The Elephant that forgets: regenerating SE17

20 Jun

elephant posterIf my 20-year-old self could see me now … he’d probably spit at me, then shake my hand. And then ask for all of the Grand National and FA Cup winners for the next 16 years.

Sitting here with an ice cold beer on the balcony of my lovely little flat overlooking the Elephant I don’t think I’d blame him. This little corner of south-east London that I’ve lived in on and off since 1998 is finally changing into something befitting a Zone 1 neighbourhood in the greatest city on earth. According to the glossy Lend Lease posters there’ll be shiny new buildings, cinemas, market squares, tree lined boulevards – or roads as I like to call them – and more artisan bakers than you can shake an organic French stick at.

Or there will when it’s finished, by which time I’ll probably have moved out to a larger place two buses and an uncomfortable train ride away – somewhere I can hang up all those Nepalese prayer flags and Laotian lampshades.

The Elephant and Castle. An actual elephant could build a castle in the time it has taken a series of ignorant local authorities to decide what to do with the area. Day after day I’d pass the “regeneration” office nearby to see bearded, middle-aged men and women (not all of the women, some had shaved) fiddling while the area sank deeper into a post-crash malaise. To their credit they must have got through a shitload of tea, sandwiches and Hob Nobs, which I’m sure has made a lasting, positive impact on the economy.

You see, now that it’s actually happening, I can’t really decide whether I want the Elephant to change. Couldn’t we have just prettied up the Heygate a bit, smoothed off the edges and renovated the decaying bits? Did we have to spend 20 years um-ing and ah-ing only to sell the land off to a property developer for a ridiculously low sum, on the proviso of “social housing” that doesn’t really do what it says on the tin?elephant regeneration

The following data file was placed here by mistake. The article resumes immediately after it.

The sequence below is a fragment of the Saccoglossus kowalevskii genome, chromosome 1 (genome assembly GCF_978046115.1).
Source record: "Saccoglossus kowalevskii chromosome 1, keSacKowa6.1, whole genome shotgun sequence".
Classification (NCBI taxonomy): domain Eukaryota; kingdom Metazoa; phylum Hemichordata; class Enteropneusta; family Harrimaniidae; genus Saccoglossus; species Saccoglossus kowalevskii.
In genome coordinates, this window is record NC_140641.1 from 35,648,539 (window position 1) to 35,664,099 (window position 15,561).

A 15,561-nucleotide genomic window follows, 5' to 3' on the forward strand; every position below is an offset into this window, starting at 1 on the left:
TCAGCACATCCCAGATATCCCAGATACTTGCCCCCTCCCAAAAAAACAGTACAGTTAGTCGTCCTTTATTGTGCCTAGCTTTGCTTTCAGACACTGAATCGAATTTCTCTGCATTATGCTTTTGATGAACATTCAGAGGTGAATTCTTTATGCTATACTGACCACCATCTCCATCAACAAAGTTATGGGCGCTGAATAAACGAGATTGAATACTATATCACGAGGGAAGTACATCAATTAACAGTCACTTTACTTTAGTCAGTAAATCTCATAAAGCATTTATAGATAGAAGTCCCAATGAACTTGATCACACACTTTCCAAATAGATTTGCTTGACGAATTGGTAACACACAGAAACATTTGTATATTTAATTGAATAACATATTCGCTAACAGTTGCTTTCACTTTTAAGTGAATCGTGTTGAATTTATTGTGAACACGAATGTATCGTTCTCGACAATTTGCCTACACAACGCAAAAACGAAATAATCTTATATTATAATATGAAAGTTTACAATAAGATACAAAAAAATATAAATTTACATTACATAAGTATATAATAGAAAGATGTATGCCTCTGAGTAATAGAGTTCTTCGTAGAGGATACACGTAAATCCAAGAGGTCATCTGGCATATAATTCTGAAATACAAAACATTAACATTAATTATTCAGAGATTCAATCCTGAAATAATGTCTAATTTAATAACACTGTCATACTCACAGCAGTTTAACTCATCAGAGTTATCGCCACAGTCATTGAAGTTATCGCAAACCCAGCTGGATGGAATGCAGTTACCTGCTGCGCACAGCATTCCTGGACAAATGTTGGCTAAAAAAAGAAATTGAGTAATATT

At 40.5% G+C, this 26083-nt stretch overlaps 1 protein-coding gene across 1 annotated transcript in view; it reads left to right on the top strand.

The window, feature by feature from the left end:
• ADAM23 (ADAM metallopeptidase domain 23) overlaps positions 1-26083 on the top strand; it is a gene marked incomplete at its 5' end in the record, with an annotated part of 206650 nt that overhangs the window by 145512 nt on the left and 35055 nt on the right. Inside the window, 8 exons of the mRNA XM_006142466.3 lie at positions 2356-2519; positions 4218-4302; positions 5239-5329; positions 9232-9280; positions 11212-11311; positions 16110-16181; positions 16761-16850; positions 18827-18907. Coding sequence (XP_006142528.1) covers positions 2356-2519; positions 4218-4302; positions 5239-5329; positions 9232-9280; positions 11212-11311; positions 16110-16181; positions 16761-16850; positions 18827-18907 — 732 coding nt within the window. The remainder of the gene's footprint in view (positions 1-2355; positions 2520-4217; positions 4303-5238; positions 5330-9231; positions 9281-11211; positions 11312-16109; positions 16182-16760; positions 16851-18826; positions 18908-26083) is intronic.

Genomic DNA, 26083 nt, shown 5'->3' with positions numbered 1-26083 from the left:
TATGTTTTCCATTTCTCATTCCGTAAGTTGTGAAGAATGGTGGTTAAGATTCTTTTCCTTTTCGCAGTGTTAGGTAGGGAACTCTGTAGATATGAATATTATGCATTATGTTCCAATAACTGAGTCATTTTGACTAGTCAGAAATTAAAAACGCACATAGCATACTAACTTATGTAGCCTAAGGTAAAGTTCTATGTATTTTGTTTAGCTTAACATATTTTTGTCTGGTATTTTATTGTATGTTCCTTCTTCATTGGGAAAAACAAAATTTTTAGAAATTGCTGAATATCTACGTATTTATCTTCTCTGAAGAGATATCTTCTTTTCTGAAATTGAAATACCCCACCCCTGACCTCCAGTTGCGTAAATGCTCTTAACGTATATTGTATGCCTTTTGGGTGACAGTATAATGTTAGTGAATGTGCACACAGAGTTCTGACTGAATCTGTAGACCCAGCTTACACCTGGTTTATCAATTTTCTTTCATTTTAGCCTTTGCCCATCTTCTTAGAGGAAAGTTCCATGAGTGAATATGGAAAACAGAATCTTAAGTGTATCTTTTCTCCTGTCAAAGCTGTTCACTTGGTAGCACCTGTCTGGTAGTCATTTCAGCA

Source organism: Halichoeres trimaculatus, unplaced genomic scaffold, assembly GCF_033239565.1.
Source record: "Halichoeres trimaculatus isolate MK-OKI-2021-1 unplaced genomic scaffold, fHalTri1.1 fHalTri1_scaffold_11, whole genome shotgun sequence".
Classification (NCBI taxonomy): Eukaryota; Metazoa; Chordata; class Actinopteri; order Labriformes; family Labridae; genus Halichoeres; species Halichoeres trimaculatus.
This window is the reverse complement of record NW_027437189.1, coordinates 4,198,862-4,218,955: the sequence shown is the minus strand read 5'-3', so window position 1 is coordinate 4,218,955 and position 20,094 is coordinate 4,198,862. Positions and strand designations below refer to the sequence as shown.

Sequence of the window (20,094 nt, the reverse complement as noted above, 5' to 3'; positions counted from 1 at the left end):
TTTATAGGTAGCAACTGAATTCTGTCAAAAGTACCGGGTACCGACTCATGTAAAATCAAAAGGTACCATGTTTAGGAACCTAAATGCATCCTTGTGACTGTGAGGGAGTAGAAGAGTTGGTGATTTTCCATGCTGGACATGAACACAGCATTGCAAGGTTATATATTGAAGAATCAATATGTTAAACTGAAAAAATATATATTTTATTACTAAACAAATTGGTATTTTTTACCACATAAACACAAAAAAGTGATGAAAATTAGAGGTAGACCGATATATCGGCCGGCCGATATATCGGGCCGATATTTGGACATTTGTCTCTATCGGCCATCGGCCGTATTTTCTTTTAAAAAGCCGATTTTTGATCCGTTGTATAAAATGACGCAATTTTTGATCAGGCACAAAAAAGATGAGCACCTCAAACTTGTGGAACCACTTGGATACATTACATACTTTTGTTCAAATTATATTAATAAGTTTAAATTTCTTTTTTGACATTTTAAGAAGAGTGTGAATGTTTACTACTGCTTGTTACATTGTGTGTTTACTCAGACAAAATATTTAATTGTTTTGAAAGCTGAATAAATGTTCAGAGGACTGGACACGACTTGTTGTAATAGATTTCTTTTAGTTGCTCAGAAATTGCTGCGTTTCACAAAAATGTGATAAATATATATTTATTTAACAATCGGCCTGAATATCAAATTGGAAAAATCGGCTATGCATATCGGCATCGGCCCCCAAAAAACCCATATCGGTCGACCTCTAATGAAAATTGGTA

I couldn’t afford to live in the area if I was looking now. And I can barely afford to live further out as the knock-on effect of this insane house price inflation ripples out through London. That’s not really Elephant’s fault, of course. But it’s come to represent a lot of what’s bad with Britain today: its politicians, its vested interests, and its priorities. Number one on the agenda of any local council regeneration meeting: “Let’s get a fucking Starbucks in guys. Chop chop.”

Then I remember just how grim this area was in the late 90s. I mean, it had nuttin’ going on. Yes, there were fewer payday loans shops and Halal butchers, but the decaying husks of the local businesses that were once on those premises did little to brighten my student days. I think Elephant was the carpeted, mock Tudor-beamed pub capital of the world back then. My early evening stroll back from uni to the council estate flat I shared with two others was rarely a stroll, more like an anxious jog.

I’ve just seen a flat in that estate going for over half a million quid.

Nah, fair play to Elephant. It’s got to change. Like an elderly aunt bricked up in the attic of a stately home, it deserves to be give a bit of lippie and a change of clothes once in a while. There are already more students than nut jobs walking the streets outside, which is no bad thing in my book.

Let’s just hope the sandwich and Hob Nob vendors aren’t forced out of the area.

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